In last Friday’s issue of the Villager, Editor Walter Bird attempted to address the debate over embryonic stem cell research. Since his vociferous defense of Anne Coulter a few weeks ago, we have paid no attention to his column. However, we examined closely his latest column because it was focused on the stem cell debate to see what insight he could offer. His insight boiled down to labeling those in favor of embryonic stem cell research as idealogs. We thought that this was an odd label to give a paraplegic, someone with spinal cord injury, or someone with a loved one with Parkinson’s or Alzheimer’s Disease. His editorial became even more twisted when he wandered on to link Bush’s position on stem cell research to the necessity of the Iraq war. Then he marveled at the fact that Bush can stand his ground because he doesn’t need to be re-elected. Mr. Bird ends with the declaration that “We must have leaders that will not abandon their beliefs to garner votes” - a statement that conjures up the image of the hooded leaders of the Klu Klux Clan.
The Cafe has restrained itself from exploring broader issues not pertaining to Woodstock. But, unfortunately each and every week our mailboxes are insulted by the Villager. To maintain some degree of balance, the Cafe feels some responsibility to respond to ‘stuff’ printed in the Villager. So we decided to try a new technique in publishing - that is, new for the Cafe. We decided to tap the expertise of Woodstock resident, John Leavitt, to see what we might learn about the subject of embryonic stem cell research, the subject so tortuously manipulated by Mr. Bird.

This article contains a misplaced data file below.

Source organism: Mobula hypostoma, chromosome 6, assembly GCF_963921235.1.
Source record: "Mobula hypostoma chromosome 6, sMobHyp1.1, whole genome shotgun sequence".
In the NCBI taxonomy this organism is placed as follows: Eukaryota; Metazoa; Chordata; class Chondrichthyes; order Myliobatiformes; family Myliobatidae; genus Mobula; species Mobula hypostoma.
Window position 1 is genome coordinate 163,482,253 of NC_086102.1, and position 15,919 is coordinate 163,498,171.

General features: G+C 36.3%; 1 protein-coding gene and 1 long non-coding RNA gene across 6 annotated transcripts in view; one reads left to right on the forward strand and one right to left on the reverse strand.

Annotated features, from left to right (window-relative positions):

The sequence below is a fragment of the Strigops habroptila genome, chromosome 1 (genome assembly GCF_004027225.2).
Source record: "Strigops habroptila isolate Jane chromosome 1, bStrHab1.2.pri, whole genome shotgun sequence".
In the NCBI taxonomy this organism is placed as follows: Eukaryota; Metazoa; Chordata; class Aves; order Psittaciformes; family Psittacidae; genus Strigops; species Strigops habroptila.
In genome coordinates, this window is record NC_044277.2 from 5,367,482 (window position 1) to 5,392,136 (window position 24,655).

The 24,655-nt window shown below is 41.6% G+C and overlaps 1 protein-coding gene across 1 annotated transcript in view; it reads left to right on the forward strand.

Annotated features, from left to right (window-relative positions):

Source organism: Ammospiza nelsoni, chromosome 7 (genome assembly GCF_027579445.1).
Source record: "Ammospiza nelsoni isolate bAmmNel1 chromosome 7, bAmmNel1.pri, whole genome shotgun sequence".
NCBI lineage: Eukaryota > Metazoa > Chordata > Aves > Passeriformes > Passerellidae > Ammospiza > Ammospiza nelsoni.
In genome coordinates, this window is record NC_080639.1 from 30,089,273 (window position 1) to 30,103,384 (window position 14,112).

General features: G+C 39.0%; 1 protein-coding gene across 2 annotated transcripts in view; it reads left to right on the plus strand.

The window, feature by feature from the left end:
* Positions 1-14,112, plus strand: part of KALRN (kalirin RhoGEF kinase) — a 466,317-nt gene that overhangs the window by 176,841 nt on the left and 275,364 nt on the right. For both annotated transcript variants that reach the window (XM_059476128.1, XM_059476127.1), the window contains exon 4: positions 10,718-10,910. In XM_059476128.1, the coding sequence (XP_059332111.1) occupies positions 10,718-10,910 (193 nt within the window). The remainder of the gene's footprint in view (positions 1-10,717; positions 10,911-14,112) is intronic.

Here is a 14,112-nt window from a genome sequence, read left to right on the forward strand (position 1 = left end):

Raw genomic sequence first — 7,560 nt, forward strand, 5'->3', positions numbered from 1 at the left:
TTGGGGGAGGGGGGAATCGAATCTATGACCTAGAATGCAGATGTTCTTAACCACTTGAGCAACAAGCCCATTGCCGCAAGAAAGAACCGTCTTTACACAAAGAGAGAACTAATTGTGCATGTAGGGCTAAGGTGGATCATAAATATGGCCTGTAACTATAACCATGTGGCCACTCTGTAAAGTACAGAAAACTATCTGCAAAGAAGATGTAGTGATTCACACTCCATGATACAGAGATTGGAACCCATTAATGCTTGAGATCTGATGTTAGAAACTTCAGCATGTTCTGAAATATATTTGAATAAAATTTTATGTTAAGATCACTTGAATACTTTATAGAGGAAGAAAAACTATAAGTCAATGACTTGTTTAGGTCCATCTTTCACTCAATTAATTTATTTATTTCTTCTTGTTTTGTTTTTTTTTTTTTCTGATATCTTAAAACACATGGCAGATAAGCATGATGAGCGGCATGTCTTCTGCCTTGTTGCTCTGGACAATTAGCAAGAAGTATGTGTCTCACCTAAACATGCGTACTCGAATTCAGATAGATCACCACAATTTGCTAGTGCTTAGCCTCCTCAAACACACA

This interview was first published in May of 2005 by Thought Mechanics, a nationally recognized blog. It has been updated to include a comment on the recent success of scientists at Stemagen (La Jolla CA) who announced their success at cloning human embryonic stem cells. Admin
Thought Mechanics: What is an embryonic stem cell?
John Leavitt: An embryonic stem cell is a cell that is toti-potent. In other words, these cells are the earliest stage embryonic cells that develop after the egg is fertilized. The unique property of an embryonic stem cell is that it has the capacity to differentiate into any tissue in the body.
Thought Mechanics: We heard in the news 2 years ago about the Korean fraud regarding their claim to have successfully cloned human embryonic stem cells. How has this impacted on the future of this field of research?
JL: Fraud in academic research is rare. It’s unfortunate but I have heard of no negative fallout when it comes to the academic and public desire to move forward with embryonic stem cell research. On the positive side, the false claims of the Korean ‘success’ led to lots of productive discussion about the importance of embryonic stem cell research. It gave us an opportunity to envision the benefits and the downside and weigh them against each other. Read the rest of this entry »